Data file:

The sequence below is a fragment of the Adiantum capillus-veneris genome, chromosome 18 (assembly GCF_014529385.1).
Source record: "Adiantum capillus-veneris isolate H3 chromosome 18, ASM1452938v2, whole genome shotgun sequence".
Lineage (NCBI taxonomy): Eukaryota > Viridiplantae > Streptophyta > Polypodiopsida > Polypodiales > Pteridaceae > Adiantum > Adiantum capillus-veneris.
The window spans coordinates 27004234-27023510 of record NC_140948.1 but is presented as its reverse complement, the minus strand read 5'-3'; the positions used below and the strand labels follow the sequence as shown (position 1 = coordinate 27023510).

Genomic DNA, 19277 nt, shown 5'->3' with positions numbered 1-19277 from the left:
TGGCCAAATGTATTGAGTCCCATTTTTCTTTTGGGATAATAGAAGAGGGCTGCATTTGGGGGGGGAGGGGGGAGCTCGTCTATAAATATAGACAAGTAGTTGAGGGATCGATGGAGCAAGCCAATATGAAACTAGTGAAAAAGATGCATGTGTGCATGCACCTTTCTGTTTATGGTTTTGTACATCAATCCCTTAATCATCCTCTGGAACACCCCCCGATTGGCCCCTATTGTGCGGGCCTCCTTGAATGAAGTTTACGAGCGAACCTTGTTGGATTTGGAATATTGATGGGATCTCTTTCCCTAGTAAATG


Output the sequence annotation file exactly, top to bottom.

The sequence below is a fragment of the Adiantum capillus-veneris genome, chromosome 18 (assembly GCF_014529385.1).
Source record: "Adiantum capillus-veneris isolate H3 chromosome 18, ASM1452938v2, whole genome shotgun sequence".
Lineage (NCBI taxonomy): Eukaryota > Viridiplantae > Streptophyta > Polypodiopsida > Polypodiales > Pteridaceae > Adiantum > Adiantum capillus-veneris.
The window spans coordinates 27004234-27023510 of record NC_140948.1 but is presented as its reverse complement, the minus strand read 5'-3'; the positions used below and the strand labels follow the sequence as shown (position 1 = coordinate 27023510).

Genomic DNA, 19277 nt, shown 5'->3' with positions numbered 1-19277 from the left:
TGGCCAAATGTATTGAGTCCCATTTTTCTTTTGGGATAATAGAAGAGGGCTGCATTTGGGGGGGGAGGGGGGAGCTCGTCTATAAATATAGACAAGTAGTTGAGGGATCGATGGAGCAAGCCAATATGAAACTAGTGAAAAAGATGCATGTGTGCATGCACCTTTCTGTTTATGGTTTTGTACATCAATCCCTTAATCATCCTCTGGAACACCCCCCGATTGGCCCCTATTGTGCGGGCCTCCTTGAATGAAGTTTACGAGCGAACCTTGTTGGATTTGGAATATTGATGGGATCTCTTTCCCTAGTAAATG